Which Way Did They Go?
The survivors of Magellan’s circumnavigation of the world were perplexed upon returning to Spain to discover that their actual day of arrival was Sunday, September 7, 1522, when they thought it was Saturday. Phileas Fogg in “Around the World in Eighty Days,” was arrested and prevented from collecting his bet upon his return on what he perceived was the 80th day. The next day much to his surprise, he was informed it was the actual 80th day and he won his bet. Explain the phenomenon both voyages encountered as well as which direction these voyages took.
a. Magellan’s crew traveled westward and Fogg traveled eastward
b. Magellan’s crew traveled eastward and Fogg traveled westward
c. Both voyagers traveled eastward, but Magellan’s crew used the Julian calendar and Fogg used the Gregorian calendar
d. Both voyagers traveled westward, but used inaccurate time sources
The answer is:
To solve this question you must know that the Earth rotates from West to East. Magellan’s crew, by sailing westward, experienced longer days traveling in the opposite direction of the Earth’s rotation and counted one less sunrise in the course of their journey. They had to gain a day in their travels. Fogg, by journeying eastward in the same direction of the rotation of the Earth, experienced shortened days counting one extra sunrise in his travels. He had to lose a day. In each case, the journey was either lengthened or shortened by one day as the circumnavigation effectively was equivalent to one rotation of the Earth. If the circumnavigation was westward (opposite to the rotation of the Earth), the voyagers would perceive (wrongly) that the trip was shorter by one day. If the circumnavigation was eastward (in the same direction of the rotation of the Earth), the voyager would perceive (wrongly) that the trip was longer by one day. Thus, we have the convention when crossing the International Date Line that going west we gain a day and going east we lose a day.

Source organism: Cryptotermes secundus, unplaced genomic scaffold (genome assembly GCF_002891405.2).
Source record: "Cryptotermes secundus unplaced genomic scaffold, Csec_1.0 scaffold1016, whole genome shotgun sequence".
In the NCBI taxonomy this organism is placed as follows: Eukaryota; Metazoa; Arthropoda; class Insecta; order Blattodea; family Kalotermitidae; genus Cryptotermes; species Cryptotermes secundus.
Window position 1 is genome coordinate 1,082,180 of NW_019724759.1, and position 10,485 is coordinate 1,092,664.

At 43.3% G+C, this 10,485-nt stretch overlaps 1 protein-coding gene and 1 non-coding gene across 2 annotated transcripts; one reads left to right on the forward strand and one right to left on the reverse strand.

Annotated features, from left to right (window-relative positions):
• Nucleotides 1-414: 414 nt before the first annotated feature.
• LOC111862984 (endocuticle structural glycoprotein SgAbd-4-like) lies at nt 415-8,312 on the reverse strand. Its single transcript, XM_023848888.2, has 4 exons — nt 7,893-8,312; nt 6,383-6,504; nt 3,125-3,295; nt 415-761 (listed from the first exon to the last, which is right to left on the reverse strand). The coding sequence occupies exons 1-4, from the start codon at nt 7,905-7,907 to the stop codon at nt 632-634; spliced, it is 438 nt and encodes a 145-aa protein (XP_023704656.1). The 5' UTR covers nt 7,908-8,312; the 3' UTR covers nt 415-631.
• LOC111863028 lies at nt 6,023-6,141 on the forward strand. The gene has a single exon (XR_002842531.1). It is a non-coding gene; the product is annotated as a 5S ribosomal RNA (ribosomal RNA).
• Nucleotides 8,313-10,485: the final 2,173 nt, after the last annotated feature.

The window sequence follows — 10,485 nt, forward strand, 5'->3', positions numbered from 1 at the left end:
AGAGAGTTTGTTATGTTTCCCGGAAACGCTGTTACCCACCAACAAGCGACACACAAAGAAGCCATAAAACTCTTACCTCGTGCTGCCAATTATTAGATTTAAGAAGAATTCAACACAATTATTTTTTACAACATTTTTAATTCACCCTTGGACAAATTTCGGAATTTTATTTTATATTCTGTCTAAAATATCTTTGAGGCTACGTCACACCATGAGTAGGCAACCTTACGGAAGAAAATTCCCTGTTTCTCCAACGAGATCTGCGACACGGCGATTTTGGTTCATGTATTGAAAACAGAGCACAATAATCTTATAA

Magellan Sailing Westward